Harley-Davidson Street Rod - First Ride Review
- Apr 19, 2017
- Views : 30080
I have always looked at flat tracking as a crude and ruthless sport. Why is there so much hype about struggling with each other to go round in circles, I wondered. But then, words cannot express the ferocity and thrill involved with actually riding on the flat track.
First impressions: It takes a lot to be really good at it. It's completely different to being on the street; the back end gets loose and you are all over the place. It's not just about putting your foot down and drifting through the line by chucking the bike into a corner. You really need to get some dirt on your boots, see how it feels to be at the edge of traction and charge your opponent in a cloud of dust, leaving you clueless of the left turn ahead. To best describe it in words, it is scary, unnerving at first, but fall a few times, grow some chest hair, and you start to get the hang of it.
My flat track experience started the moment my colleague sent me a video compilation of flat track crashes, which was received the moment I switched on my phone after landing. You must be thinking what a messed up way to kick-start the journey right? Well, the feeling was mutual.
Day 1 - Flat Track session
Starting from Le Meridien, where we were put up for two days, it took us nearly an hour and a half to reach our destination - the John Singh Speedway. Based in the middle of nowhere and surrounded by mountains, the speedway is spread across an extended farmland owned by Vijay Singh, founder of Rajputana Customs. And Vijay also holds the distinction for being the designer of the custom-built H-D Street Rods for our flat track session. Customizations included modification to the handlebars, seat units, fuel tank, exhaust, wheels, tyres and even removal of the front brakes.
To top things off, H-D had even arranged for the World Flat Track Champion Marco Belli to train us himself in the art of going sideways in style. But the reality of riding on the track is a whole different story compared to understanding it in theory, and you do need a lot of practice to get a feel for it.
Getting astride the flat tracker, I had this rush of adrenaline as I was running the briefing in mind. I have never raced on a flat track before and I didn’t really know how I would end up at the end of the day.
The training kicked off with two sessions. The first one allowed us to understand how to enter and exit a corner. So basically, you go flat out on the straights, rolling off the throttle about half way as you enter the corner.
Mid-corner though, when you feel the bike’s weight tip to the left due to lack of inertia, you gas it! This allows you to make the most use of the corner and have the rear spinning, with the tail stepping out in the opposite direction. Bear in mind though, that you need to gradually open the throttle or else you will end spinning out, like I did, eventually falling down.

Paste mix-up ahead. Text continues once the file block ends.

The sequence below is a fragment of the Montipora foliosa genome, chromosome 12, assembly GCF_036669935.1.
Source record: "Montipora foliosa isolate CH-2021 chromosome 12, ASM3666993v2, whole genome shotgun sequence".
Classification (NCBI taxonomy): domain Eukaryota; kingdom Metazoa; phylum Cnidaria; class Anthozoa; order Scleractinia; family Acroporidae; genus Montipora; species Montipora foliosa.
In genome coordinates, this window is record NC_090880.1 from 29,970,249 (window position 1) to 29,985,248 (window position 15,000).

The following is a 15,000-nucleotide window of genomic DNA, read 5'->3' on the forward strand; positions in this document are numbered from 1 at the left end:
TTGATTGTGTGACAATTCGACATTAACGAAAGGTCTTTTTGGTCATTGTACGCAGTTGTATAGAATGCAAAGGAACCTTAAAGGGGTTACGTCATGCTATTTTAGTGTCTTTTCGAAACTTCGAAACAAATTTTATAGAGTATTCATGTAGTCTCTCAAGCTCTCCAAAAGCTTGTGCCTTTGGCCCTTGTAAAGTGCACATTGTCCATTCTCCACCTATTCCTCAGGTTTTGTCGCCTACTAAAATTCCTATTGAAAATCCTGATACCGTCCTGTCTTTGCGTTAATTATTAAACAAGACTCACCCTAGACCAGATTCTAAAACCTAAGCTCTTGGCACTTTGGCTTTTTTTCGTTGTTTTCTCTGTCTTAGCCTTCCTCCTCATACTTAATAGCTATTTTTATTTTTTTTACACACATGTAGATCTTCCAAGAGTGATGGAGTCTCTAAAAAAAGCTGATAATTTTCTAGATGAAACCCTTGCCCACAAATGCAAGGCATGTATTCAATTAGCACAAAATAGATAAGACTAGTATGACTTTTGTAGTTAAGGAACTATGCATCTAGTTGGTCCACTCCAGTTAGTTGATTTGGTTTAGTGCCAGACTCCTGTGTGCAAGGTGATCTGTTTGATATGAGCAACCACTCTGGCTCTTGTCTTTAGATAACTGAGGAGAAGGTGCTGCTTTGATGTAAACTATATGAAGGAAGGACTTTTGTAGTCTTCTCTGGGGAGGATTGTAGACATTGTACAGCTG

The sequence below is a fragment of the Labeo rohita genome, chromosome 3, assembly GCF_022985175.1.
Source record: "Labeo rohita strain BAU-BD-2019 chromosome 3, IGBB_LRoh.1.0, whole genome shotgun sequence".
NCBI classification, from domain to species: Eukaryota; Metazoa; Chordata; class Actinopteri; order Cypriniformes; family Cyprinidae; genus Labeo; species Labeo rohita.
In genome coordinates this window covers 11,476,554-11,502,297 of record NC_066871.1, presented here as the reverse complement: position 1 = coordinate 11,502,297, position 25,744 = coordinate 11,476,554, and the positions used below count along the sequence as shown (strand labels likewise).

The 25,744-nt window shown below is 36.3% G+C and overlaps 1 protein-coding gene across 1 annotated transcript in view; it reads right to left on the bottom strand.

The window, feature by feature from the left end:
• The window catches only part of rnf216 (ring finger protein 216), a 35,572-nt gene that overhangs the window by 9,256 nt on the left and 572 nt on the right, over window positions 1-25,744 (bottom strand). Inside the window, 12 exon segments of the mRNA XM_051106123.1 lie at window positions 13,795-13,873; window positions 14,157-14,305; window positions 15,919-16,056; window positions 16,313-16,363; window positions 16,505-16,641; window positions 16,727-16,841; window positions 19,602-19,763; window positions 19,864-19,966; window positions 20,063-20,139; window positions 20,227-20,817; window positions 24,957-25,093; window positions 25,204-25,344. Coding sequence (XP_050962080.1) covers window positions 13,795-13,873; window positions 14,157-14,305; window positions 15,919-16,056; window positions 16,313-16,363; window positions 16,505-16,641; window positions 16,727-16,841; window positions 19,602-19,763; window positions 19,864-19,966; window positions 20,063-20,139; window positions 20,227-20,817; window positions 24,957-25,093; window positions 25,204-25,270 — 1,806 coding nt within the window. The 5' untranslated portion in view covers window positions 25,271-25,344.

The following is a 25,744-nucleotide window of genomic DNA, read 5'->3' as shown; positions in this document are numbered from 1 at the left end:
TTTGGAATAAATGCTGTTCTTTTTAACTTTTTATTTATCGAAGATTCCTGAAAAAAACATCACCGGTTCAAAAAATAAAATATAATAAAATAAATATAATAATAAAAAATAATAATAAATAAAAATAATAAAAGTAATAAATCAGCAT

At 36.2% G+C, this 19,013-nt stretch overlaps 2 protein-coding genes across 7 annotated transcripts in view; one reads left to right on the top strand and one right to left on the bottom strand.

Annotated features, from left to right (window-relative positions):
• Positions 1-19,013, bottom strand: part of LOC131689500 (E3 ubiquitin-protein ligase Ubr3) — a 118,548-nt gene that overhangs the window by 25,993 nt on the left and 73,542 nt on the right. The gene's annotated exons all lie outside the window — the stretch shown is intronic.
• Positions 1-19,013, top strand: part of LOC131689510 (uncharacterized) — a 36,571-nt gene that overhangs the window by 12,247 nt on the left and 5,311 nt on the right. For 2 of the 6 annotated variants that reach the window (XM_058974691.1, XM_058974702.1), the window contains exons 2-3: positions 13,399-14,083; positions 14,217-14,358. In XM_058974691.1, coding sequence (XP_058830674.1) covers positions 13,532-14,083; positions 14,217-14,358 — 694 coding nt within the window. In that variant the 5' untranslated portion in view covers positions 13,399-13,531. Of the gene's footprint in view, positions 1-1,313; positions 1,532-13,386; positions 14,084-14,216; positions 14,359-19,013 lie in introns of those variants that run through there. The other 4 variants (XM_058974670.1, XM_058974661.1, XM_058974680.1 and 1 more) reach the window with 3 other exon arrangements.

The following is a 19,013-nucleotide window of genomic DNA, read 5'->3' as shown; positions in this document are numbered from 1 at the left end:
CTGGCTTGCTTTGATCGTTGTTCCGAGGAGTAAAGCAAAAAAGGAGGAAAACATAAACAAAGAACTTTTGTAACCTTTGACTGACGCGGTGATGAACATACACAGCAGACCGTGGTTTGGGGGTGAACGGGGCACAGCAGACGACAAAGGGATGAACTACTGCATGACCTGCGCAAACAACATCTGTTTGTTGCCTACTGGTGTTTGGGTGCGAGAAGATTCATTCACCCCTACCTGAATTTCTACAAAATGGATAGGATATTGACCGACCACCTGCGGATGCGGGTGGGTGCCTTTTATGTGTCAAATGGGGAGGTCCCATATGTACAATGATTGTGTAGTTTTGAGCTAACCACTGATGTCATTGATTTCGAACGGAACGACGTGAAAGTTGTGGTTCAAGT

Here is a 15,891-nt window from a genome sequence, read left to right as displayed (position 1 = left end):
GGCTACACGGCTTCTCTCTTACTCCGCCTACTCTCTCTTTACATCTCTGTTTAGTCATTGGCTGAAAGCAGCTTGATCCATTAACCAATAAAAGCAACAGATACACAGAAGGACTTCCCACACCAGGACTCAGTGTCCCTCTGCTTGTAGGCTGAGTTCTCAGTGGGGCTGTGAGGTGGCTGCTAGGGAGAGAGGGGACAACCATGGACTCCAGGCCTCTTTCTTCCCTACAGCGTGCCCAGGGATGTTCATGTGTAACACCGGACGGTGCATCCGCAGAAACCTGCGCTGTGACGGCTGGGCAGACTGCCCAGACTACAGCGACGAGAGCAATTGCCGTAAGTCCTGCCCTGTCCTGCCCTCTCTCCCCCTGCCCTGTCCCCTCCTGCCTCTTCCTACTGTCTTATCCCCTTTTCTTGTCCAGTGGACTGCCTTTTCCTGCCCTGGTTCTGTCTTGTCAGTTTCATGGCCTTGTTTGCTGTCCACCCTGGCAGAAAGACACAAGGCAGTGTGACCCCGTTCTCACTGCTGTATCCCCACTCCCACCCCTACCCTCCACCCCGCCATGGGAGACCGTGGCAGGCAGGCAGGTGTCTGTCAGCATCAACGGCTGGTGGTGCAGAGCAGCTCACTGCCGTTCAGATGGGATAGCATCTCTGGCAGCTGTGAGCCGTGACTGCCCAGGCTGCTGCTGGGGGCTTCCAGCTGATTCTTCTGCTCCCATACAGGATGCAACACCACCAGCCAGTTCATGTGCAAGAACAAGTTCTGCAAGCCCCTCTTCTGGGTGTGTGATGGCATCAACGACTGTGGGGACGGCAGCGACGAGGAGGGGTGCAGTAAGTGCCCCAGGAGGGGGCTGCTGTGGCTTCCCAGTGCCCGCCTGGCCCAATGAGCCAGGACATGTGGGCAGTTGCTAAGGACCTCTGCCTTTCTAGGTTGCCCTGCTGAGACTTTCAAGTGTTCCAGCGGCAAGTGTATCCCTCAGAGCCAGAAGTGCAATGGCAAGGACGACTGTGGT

The trick here really is to master fine throttle control and your riding posture.
Session 2 was designed to help us understand weight management and ergonomics. When it comes to ergonomics, you really need to unlearn your riding posture. Move as close to the tank as possible. Never place your toes on the brake pedal, instead place it on the foot pegs. While entering a corner (only left handers on the speedway), you need to have your right buttcheek off the seat and sit only on the left cheek, with your left leg off the bike and in the air.
Then, with no pressure on the left leg, you need to tip the bike in and instead of leaning your body into the corner, like you would on a tarmac, you need to push your upper body in the opposite direction. Trust me, getting this riding position in sync with your natural instincts is like playing pinata with your senses. I ended up falling again, twice! But then, it all started to come together.
Day 2 - Flat Track session
Feeling more confident after the training we received from Marco and having gained some insight from the earlier crashes, we felt a lot more positive on this day. Most of us though still decided to play safe, not pushing ourselves to the limit.
Each of us got one practice lap to get a hang of the track. But once out there, we just seemed to forget everything that Marco taught us. There was no racing line or method to how we were entering and exiting corners. We just ended up going crazy and busting a few bikes as well. In the end, it felt mental and outright fun. I had my hands shivering from the rush of trying to go sideways on the loose surface of the speedway.
I for one predicted a pile-up, plenty of smoke and blood. But I’ll tell you what, it’s a sport worth trying and one that’s easy to get addicted to as well. It’s also a great sport to build up some cojones as you learn to overcome the fear of falling down (even though it’s something that you’ll end up doing plenty of times). But at the end of the day, you’ll have plenty of stories to share, not just of the tribulations, but also of the triumphs - those few moments, when everything came together, just right!
Thanks for reporting this. The reported comment will be shortly removed from Zigwheels &
will be sent for moderation.